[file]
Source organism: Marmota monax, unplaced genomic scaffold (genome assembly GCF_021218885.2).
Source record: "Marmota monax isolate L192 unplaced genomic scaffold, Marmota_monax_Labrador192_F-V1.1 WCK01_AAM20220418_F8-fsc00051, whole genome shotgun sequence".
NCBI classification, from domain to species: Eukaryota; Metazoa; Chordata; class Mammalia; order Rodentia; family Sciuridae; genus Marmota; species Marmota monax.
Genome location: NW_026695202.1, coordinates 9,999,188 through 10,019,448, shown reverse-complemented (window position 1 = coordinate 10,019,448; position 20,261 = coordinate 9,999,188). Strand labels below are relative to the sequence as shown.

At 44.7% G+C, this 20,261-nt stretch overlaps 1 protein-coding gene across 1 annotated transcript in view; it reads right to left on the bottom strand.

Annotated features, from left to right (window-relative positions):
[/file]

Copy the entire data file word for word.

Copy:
Source organism: Marmota monax, unplaced genomic scaffold (genome assembly GCF_021218885.2).
Source record: "Marmota monax isolate L192 unplaced genomic scaffold, Marmota_monax_Labrador192_F-V1.1 WCK01_AAM20220418_F8-fsc00051, whole genome shotgun sequence".
NCBI classification, from domain to species: Eukaryota; Metazoa; Chordata; class Mammalia; order Rodentia; family Sciuridae; genus Marmota; species Marmota monax.
Genome location: NW_026695202.1, coordinates 9,999,188 through 10,019,448, shown reverse-complemented (window position 1 = coordinate 10,019,448; position 20,261 = coordinate 9,999,188). Strand labels below are relative to the sequence as shown.

At 44.7% G+C, this 20,261-nt stretch overlaps 1 protein-coding gene across 1 annotated transcript in view; it reads right to left on the bottom strand.

Annotated features, from left to right (window-relative positions):